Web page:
The National Monument

Local minibuses/bemos are the most common form of transport, picking up,and delivering people all over the city for approximately .25¢
A ripening jackfruit in the park
The durian, also known as the smelly fruit, a bit like honeydew melon soaked in dirty socks
Rambutan, a local fruit that is growing on trees everywhere this time of year, similar to lychees
Let the shopping extravaganza begin
Fresh, clean and folded, for only 39,000 rupiah, that's only 3$
The Welcome to Jakarta statue
Inside at Club Exodus, with a really impressive visualizer

Tuk Tuks and bemos, oh my!

Jakarta traffic jam

Typical night warung food stands
Trashy pandas

The ladies only car of the train, no men allowed

An attendant on local bemo minibuses hangs out the door coaxing people on and collecting payment

Kevin even found a Kendama stand at Pasar Santa

Of all the choices, it had to be a ramen burger, delicious 

The adorable face of an adorable coffee loving luwak

The fabulous bicycle drink stands; coffee, juice, tea, water, vitamin drink you name it

Friday, January 30, 2015

1/20/15 Day 369 A 36 Hour Stroll through Singapore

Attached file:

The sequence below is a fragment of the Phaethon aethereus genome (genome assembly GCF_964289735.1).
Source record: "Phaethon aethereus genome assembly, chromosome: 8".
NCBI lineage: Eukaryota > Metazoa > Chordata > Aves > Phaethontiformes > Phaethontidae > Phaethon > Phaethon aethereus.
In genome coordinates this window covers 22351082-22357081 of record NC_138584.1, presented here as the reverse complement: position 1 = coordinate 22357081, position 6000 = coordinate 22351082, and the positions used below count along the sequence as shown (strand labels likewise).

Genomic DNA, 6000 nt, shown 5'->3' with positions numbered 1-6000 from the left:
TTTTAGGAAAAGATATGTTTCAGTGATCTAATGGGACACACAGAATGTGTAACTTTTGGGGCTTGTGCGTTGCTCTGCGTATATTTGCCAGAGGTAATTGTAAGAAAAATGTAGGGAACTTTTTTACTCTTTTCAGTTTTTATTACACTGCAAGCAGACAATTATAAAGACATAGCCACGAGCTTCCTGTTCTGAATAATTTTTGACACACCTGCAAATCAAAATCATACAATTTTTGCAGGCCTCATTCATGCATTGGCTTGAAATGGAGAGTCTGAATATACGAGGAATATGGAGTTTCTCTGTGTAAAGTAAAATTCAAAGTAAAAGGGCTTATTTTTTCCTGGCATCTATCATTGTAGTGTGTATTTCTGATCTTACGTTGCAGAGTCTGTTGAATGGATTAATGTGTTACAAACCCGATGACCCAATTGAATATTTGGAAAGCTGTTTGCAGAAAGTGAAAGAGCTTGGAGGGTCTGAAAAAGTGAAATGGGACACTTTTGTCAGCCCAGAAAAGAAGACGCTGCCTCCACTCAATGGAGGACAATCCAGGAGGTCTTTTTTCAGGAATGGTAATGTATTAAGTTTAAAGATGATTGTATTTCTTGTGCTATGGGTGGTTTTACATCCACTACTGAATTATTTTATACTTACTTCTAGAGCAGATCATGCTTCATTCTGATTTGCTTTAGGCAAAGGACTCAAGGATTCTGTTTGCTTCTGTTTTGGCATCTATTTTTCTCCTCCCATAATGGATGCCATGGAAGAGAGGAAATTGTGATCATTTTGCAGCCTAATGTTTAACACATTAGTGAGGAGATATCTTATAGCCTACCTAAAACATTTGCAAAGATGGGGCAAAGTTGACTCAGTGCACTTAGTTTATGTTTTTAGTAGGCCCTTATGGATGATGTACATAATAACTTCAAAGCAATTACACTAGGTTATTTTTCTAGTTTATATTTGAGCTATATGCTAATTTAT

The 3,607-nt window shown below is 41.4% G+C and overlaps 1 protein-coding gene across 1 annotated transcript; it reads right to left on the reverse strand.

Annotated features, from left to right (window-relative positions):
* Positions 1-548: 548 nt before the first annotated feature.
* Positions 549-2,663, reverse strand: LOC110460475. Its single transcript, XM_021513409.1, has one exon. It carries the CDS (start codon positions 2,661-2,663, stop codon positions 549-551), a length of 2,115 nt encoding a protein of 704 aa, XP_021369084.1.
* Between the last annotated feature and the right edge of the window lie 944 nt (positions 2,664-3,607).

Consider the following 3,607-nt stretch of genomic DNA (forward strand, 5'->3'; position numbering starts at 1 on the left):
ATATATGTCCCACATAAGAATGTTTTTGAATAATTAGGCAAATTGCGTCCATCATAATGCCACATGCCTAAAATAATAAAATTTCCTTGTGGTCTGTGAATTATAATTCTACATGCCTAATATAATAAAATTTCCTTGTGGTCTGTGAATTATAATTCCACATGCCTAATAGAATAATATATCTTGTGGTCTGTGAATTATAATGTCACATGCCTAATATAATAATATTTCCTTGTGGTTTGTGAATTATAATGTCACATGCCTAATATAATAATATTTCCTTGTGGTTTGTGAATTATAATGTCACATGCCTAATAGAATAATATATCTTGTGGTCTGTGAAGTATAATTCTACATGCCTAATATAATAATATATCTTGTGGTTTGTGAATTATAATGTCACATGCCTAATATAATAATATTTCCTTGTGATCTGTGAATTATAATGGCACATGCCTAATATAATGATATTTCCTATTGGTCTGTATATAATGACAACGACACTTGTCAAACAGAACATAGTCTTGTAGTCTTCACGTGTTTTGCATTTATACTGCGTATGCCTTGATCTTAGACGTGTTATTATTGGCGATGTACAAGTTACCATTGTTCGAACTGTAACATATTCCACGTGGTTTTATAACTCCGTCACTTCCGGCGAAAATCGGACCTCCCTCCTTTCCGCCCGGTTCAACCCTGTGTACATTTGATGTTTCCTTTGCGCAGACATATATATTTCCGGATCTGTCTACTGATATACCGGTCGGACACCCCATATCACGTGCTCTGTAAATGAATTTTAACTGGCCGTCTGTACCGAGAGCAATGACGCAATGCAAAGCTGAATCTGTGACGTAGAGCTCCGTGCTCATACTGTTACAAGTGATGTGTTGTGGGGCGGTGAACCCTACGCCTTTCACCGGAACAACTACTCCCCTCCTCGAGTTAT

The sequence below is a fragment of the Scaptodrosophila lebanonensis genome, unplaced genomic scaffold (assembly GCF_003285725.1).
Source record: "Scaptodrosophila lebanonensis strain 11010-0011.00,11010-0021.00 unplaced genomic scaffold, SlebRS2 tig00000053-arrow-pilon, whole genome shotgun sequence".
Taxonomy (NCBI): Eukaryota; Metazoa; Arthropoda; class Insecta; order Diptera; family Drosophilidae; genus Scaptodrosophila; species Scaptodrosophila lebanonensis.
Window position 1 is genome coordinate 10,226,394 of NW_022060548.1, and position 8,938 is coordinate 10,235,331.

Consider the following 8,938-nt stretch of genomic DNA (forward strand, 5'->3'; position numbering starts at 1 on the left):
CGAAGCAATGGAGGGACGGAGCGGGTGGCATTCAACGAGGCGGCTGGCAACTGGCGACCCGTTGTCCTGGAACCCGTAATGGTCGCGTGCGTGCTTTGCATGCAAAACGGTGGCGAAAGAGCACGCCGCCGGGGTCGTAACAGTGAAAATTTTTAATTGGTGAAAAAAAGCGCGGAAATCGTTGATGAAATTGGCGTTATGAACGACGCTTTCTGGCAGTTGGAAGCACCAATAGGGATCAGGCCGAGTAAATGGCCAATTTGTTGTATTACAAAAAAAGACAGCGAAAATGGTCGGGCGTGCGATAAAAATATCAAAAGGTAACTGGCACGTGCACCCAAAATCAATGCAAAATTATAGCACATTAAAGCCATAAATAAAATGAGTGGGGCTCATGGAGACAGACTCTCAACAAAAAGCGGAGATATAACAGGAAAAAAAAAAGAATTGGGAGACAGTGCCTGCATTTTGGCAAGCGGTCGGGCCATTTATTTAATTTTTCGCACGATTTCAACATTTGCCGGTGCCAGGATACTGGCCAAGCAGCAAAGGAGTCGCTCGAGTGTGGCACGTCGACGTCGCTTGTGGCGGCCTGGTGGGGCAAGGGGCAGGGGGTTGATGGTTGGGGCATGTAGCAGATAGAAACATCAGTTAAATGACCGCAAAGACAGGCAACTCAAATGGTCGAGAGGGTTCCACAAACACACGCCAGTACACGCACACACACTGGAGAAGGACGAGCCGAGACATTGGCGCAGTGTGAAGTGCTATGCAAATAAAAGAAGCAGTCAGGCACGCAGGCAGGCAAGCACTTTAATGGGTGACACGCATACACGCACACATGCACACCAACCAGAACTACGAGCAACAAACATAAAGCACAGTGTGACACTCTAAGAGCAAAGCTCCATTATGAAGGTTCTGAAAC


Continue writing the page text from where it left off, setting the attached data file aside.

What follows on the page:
With the roar of Lamborghini engines completed by the unmistakably futuristic architecture, a guilt trip presented by Bag Down Benny (a public transportation advertisement urging passengers to be courteous) it seems we must have crossed over some sort of boundary into another space and time... but wait is that the smell of untreated sewage; ok scratch that we are still in Southeast Asia we simply crossed the city-state-country border into Singapore. This is a place known for orderliness, rules, keeping clean and green and having an eclectic variety of some of the best food in the world, oh and possibly for the prohibition of import of chewing gum to the neat-freak of a country. We spend our day wandering through China town and Little India, eating as often as our bellies have room. The curry noodle soup we had at one of the local hawker stands was one of my favorite things I have eaten in Asia, and the briyani was out of this world good. Constantly in awe of this building, or that architecture we fumble our way through the city until we finally find our way to Marina Bay Sands, the huge hotel with a pool and 360 degree viewing platform on the top to get to the famous gardens. Walking through Gardens by the Bay is unreal, only completed in 2012 all 101 hectares of this park are astounding! The signature highlight is of course the Grove of Supertrees that tower over the rest of the park, 25-50 meters above and the two domes; Flower Dome (the worlds largest column-less glasshouse) and the Cloud Forest. The "trees" are constructed of metal entwined with ferns, vines and orchids flowing up to flood lights and LEDs in every color of the light spectrum. The engineering of the structures is marvelous with a performance function to imitate the natural processes of a living breathing tree. The solar cells on top help with photosynthesis and power the lighting, rainwater is collected for fountains and irrigating/cooling the gardens and the two domes in the park. Lastly the hot air from the glasshouses is exhaled like carbon dioxide would be from a tree. For only 5 ringgits you can prance along the OCBC Tree Canopy Walkway setup between two of the larger Supertrees. Just after the sun sets we hunker ourselves down for the evenings light show, the OCBC Garden Rhapsody, a display of dazzling lights set to music. There are two fifteen minute shows a night at 7:45 & 8:45. A free show not to be missed! The show was absolutely breathtaking, a phenomenal showcase of man made light effects harmonizing with natural nature.